25 Pages Posted: 9 Jun 2009 Last revised: 20 Jul 2012
Date Written: June 15, 2012
We investigate how banks’ boundedly rational learning influences their views about default risks over the business cycle. Our analysis details the direction and the magnitude of these effects assuming that banks update probability in a Bayesian way. With a limited experience span lenders are liable to overestimate (underestimate) losses from defaulting loans early (late) in the boom. Depending on their experience span, banks turn over-optimistic and underprice default risk 3 to 5 years into the boom. During recessions an overpricing of risk begins just quarters into the recession. Our simulations are calibrated with U.S. data and provide evidence for the view that banks contribute to excessive lending during the upswing and to credit crunches in recessions.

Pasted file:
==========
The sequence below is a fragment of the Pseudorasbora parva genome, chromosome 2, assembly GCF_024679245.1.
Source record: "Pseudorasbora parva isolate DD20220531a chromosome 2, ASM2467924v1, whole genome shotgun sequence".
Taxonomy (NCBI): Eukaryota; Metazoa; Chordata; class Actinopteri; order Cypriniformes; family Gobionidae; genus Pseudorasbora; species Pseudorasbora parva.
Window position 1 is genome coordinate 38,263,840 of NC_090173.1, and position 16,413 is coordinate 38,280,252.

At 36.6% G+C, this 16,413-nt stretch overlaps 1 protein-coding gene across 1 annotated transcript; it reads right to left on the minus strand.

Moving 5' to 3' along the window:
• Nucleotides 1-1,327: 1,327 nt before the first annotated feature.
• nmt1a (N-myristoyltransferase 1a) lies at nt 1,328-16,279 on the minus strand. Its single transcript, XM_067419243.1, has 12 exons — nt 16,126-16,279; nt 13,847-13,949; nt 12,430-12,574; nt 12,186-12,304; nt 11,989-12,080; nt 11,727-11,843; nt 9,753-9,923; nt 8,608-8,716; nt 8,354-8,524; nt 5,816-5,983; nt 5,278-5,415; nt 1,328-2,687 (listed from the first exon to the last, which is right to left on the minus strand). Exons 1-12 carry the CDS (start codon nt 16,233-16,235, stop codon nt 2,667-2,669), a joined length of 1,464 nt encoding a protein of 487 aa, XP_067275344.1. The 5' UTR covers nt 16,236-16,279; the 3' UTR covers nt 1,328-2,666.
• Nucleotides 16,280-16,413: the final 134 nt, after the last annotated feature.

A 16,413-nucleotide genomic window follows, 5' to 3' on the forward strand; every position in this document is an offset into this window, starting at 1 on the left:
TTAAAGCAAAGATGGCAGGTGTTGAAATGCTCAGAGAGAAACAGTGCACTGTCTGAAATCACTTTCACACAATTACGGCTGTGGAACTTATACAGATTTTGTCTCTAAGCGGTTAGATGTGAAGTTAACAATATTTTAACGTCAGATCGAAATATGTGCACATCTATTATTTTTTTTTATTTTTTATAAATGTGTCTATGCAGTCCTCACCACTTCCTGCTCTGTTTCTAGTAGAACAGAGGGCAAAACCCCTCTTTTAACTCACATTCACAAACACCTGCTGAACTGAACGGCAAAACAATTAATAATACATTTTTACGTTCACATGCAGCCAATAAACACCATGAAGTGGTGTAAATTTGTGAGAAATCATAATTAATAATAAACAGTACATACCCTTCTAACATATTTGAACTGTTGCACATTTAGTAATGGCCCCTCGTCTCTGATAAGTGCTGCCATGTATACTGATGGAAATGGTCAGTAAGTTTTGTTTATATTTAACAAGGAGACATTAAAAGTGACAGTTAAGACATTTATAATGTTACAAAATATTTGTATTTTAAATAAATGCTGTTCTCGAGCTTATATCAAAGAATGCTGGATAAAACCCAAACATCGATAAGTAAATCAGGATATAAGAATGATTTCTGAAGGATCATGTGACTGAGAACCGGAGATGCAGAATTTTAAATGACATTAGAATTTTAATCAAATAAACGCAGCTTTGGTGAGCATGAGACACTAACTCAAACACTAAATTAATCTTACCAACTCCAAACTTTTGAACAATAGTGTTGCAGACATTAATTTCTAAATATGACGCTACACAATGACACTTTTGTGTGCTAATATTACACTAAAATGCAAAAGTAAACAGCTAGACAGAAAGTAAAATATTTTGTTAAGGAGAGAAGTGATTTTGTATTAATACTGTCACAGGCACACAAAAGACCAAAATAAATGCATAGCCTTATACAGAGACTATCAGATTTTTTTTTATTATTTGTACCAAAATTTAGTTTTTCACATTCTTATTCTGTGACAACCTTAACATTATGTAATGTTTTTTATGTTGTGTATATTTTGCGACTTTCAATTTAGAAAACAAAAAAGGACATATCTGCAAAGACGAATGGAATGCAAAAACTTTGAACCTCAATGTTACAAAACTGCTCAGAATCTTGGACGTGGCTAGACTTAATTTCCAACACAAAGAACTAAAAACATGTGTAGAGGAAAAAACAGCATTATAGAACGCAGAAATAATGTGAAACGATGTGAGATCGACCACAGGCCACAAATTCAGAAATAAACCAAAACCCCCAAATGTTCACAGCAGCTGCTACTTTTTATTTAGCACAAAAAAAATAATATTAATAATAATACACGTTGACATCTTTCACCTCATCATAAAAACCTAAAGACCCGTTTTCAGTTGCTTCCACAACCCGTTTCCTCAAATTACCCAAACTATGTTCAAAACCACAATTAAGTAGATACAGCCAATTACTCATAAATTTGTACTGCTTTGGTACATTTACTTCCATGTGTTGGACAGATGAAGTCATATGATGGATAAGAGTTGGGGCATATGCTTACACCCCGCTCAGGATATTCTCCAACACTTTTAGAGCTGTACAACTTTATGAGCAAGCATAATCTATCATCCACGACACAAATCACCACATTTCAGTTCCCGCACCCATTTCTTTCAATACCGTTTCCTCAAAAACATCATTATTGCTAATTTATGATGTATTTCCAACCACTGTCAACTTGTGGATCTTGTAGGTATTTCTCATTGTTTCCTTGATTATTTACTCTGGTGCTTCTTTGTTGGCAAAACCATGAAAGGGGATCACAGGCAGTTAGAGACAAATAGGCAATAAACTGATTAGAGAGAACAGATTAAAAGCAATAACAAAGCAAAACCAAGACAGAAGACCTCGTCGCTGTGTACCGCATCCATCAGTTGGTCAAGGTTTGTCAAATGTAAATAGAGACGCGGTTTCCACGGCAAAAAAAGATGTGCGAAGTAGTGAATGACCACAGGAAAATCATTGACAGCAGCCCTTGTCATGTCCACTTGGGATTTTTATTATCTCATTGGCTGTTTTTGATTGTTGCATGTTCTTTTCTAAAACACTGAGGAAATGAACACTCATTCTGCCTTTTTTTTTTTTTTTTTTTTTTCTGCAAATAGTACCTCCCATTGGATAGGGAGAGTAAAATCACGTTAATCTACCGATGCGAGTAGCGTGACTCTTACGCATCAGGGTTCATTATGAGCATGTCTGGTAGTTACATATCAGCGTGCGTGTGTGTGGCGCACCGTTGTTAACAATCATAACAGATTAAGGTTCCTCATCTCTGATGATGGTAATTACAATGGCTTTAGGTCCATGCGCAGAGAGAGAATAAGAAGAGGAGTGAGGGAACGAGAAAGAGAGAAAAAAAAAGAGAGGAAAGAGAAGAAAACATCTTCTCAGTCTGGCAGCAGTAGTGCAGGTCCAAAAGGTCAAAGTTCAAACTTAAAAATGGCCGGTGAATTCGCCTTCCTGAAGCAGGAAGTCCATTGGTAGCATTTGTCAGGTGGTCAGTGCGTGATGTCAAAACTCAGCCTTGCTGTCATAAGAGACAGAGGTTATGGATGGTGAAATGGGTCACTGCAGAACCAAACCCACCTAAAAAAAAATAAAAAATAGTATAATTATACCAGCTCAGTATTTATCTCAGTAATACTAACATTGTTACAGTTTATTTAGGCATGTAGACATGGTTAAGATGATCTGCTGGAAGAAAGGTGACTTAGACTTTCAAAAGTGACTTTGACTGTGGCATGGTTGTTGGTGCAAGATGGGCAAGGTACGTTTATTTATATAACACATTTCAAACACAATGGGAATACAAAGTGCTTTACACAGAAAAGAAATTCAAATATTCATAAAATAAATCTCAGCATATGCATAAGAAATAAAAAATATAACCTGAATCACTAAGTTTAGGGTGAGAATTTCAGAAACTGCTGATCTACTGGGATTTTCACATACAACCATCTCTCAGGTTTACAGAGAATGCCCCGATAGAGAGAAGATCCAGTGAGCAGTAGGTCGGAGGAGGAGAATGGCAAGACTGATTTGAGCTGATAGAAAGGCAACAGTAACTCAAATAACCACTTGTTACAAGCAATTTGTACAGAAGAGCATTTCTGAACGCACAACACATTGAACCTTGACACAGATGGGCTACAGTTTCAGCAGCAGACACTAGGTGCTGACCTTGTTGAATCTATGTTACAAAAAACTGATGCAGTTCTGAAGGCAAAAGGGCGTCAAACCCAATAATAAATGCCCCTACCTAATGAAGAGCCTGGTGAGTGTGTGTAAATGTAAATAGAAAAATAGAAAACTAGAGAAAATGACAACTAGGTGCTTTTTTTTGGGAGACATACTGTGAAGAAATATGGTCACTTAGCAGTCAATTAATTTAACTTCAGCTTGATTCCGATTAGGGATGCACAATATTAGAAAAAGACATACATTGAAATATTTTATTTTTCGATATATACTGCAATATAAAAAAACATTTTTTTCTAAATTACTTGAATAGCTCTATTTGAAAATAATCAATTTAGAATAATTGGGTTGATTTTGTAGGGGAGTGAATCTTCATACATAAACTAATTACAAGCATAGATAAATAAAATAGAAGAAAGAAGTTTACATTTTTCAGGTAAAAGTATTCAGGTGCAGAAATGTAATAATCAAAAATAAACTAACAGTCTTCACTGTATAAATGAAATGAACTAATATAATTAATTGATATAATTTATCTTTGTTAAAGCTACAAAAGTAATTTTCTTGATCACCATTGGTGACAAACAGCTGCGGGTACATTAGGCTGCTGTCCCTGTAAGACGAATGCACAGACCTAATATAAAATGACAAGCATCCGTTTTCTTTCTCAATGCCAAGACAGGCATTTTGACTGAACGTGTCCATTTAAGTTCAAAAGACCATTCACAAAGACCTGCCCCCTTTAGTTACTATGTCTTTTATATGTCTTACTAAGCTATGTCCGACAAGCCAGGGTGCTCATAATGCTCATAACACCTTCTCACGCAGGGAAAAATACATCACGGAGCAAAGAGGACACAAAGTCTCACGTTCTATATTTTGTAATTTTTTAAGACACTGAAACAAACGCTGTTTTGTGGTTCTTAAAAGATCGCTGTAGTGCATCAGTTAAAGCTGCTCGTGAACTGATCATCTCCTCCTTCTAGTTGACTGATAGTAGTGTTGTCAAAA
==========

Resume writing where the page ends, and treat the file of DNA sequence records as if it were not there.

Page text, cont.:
Keywords: Boundedly rational learning, loan-loss expectations, credit cycle
JEL Classification: E51, D84, G21, E32
Suggested Citation: Suggested Citation
Rötheli, Tobias F., Boundedly Rational Banks’ Contribution to the Credit Cycle (June 15, 2012). Journal of Socio-Economics, Forthcoming. Available at SSRN: https://ssrn.com/abstract=1415973 or http://dx.doi.org/10.2139/ssrn.1415973